ZFIN ID: ZDB-PUB-990107-1
Furrow-associated microtubule arrays are required for the cohesion of zebrafish blastomeres following cytokinesis
Jesuthasan, S.
Date: 1998
Source: Journal of Cell Science   111: 3695-3703 (Journal)
Registered Authors: Jesuthasan, Suresh
Keywords: cadherin; ß-catenin; exocytosis; microtubule; cytokinesis; compaction
MeSH Terms:
  • Animals
  • Blastomeres/chemistry
  • Blastomeres/cytology*
  • Cadherins/metabolism
  • Cell Adhesion/drug effects
  • Cell Adhesion/physiology
  • Cell Division/physiology
  • Cytoskeletal Proteins/metabolism
  • Intracellular Membranes/physiology
  • Microscopy, Electron
  • Microtubules/drug effects
  • Microtubules/metabolism
  • Microtubules/physiology*
  • Nocodazole/pharmacology
  • Protein Binding/drug effects
  • Trans-Activators*
  • Tubulin/analysis
  • Zebrafish/embryology*
  • Zebrafish Proteins
  • beta Catenin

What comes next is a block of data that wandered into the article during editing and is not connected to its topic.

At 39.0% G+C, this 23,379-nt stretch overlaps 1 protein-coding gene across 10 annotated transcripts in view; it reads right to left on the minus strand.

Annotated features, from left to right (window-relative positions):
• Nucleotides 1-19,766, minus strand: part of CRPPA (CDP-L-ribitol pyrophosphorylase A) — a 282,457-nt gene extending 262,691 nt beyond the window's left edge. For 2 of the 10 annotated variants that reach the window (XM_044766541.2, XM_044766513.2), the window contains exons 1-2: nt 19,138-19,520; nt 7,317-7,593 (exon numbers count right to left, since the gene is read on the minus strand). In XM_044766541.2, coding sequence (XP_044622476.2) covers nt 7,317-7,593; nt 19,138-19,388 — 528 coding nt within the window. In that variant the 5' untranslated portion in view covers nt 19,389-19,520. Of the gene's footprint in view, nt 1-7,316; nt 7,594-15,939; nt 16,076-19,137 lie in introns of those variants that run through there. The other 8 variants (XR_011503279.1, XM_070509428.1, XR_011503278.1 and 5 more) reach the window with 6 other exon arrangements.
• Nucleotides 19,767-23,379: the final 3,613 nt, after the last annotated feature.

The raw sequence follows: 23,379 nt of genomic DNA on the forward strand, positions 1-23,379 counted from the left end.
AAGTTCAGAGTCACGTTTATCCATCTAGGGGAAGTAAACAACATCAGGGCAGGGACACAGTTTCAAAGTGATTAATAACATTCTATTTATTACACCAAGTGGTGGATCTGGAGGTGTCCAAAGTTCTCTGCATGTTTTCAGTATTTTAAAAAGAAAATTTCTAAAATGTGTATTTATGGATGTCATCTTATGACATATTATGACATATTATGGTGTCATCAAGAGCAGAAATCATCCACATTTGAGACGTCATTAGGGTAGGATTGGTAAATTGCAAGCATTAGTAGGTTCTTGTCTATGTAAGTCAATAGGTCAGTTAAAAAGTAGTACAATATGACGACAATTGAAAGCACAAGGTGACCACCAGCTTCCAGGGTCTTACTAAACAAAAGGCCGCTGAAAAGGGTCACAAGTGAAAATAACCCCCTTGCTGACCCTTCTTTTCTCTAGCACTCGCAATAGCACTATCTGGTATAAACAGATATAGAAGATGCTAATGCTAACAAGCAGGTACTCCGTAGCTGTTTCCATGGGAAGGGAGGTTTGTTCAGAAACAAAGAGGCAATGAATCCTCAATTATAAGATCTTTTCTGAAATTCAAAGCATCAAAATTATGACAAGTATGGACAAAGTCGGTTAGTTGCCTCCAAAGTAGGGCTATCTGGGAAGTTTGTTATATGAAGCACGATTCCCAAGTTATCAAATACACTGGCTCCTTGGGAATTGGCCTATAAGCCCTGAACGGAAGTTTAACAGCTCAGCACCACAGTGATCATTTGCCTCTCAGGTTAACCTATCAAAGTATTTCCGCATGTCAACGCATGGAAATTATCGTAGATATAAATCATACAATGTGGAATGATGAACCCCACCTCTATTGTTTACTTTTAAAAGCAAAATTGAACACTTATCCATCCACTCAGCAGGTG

PubMed: 9819360
During the first few cleavages of the zebrafish embryo, daughter blastomeres are loosely associated immediately after furrow ingression, but then gradually cohere. Cohesion appears to be cadherin-dependent, as cadherin and β-catenin are found at the membrane between cohering blastomeres, and blastomeres fail to cohere in calcium-free medium. Cadherin and β-catenin are not initially found on the blastomere surface, but are deposited specifically at the furrow surface. An array of parallel microtubules is present on either side of the furrow tip during ingression, as seen by confocal microscopy of (α)-tubulin labelled embryos. Transient incubation of embryos in 1 microg/ml nocodazole at the start of furrowing, which causes a loss of the furrow array, inhibits the localization of β-catenin to the furrow surface but does not prevent furrow ingression. During ingression, intracellular membranes are transported to the furrow, as shown by labelling with DiD or DiOC6(3). Concentration of these membranes near the furrow surface is microtubule-dependent. These findings suggest that microtubules are required for cohesion of blastomeres because they mediate trafficking of intracellular membranes to the furrow surface, where they are exocytosed and allow cohesion via cadherins.